Haircuts, trainers and fake eyelashes are just a few of the common causes of disagreement in the battleground that is the playground.
School uniform policy and its differing interpretations can often leave teachers, parents and pupils feeling frustrated.
However, a bag ban is not exactly the most usual of rules, but such a ban was recently brought in at Spalding Grammar School, Lincolnshire, UK, because 'injury was being caused to younger students' due to increasingly big and heavy bags.
Jacob Ford, a 17-year-old student at the school, deemed the ruling ridiculous and responded in a novel way after sixth formers were told not to carry bags between classes.
Until recently, bags were banned for all students from Year 7 to Year 11, however, it was then extended to the sixth form - with students instead asked to carry their books by hand.
Jacob responded by staging a protest - carrying his books in a microwave and a wicker basket, which must have been heavier and far harder than pretty much anything else he could have chosen.
He also wrote a 3,000 word essay, arguing that a compromise could be reached between sixth formers and the school.
Jacob was ultimately suspended for two days after he refused to hand over his phone, which he claimed he was using to update his mum on the protest. So that didn't pan out as he hoped.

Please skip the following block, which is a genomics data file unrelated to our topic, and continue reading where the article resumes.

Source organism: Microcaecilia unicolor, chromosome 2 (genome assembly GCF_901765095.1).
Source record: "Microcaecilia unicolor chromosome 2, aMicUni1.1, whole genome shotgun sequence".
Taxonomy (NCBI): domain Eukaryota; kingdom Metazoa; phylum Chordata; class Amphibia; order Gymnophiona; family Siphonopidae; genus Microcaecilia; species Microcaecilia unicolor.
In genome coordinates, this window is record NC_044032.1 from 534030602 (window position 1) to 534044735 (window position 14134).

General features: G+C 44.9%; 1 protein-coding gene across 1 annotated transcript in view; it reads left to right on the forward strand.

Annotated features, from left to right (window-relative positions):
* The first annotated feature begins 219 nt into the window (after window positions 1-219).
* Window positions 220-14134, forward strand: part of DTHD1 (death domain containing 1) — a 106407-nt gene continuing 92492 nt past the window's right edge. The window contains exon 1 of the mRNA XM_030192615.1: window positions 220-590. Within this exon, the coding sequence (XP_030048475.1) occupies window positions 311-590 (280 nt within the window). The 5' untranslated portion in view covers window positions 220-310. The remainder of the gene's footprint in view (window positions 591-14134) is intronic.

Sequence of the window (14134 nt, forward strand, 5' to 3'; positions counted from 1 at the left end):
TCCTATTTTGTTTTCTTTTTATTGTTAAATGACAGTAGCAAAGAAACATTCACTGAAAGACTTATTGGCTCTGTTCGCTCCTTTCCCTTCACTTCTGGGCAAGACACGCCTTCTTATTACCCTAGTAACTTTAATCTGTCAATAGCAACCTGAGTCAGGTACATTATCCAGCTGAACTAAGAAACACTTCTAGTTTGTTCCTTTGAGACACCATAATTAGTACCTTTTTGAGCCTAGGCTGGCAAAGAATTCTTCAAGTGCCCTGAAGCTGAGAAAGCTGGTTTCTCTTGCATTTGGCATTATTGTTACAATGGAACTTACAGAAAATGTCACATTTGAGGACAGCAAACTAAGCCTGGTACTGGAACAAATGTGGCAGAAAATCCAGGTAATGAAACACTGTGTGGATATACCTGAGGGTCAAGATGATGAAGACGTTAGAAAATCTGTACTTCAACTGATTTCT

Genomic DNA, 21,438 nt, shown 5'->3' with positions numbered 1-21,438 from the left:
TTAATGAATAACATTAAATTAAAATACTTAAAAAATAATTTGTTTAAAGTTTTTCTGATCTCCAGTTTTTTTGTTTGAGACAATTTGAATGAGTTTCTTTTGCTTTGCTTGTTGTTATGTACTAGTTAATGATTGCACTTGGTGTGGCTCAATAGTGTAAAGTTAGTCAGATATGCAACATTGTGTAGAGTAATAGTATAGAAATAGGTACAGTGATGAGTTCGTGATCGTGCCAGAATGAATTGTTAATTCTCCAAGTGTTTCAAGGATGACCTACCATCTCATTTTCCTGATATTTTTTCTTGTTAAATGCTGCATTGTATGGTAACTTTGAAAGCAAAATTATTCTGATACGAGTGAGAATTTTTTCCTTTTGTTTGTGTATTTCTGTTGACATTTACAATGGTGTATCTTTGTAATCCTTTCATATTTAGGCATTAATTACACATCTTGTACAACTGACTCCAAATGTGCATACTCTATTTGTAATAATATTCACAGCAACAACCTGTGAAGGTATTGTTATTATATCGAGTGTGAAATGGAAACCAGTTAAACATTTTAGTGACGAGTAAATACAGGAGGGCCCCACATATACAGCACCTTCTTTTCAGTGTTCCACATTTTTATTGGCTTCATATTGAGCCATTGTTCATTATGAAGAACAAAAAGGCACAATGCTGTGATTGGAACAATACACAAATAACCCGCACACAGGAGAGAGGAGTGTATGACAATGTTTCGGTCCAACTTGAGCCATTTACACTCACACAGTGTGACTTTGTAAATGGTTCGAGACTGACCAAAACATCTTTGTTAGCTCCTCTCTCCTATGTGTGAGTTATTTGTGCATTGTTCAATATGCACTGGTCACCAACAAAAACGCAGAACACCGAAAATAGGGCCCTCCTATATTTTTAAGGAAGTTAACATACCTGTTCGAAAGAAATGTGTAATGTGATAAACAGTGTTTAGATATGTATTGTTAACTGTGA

His mother, Tracy, said she was proud of her son, despite the result.
She said: ''I think Jacob's protest has been very peaceful and I believe he should have his say.
"At the end of the day, I believe in freedom of speech and so I'm very proud of him for standing up for something he believes in. Microwave or no microwave."
However, headteacher, Steven Wilkinson, said it was disappointing that the parent was 'glorifying her son's behaviour'.
Speaking to Spalding Today, he said: "The facts that have been presented are far from the full picture.
"We have a student who has behaved in an increasingly inappropriate way, actions the likes of which I have never witnessed, and who has been sanctioned entirely in line with the school's policies.
"What disappoints me most is the fact that, rather than working with us, the parent concerned has encouraged and is now seeking to glorify her son's behaviour."
After the rule was originally introduced an online petition was started by Hannah Catterall, reaching 463 signatures, but it was removed days later.
The petition read: "By not permitting backpacks students are unable to carry revision materials to and from school with ease and therefore grades may dramatically decrease."
Many parents also appear to be opposed to the ban.
Clair Thacker said: "My son attends this school and I was completely unaware of this absurd rule. Bearing in mind most sixth formers either walk to and from school or get public transport, surely the staff would rather the work was kept safe and students have everything they need with them on a daily basis?"
In other news, students are now able to make themselves a delicious lunch in under 60 seconds.
Featured Image Credit: Triangle News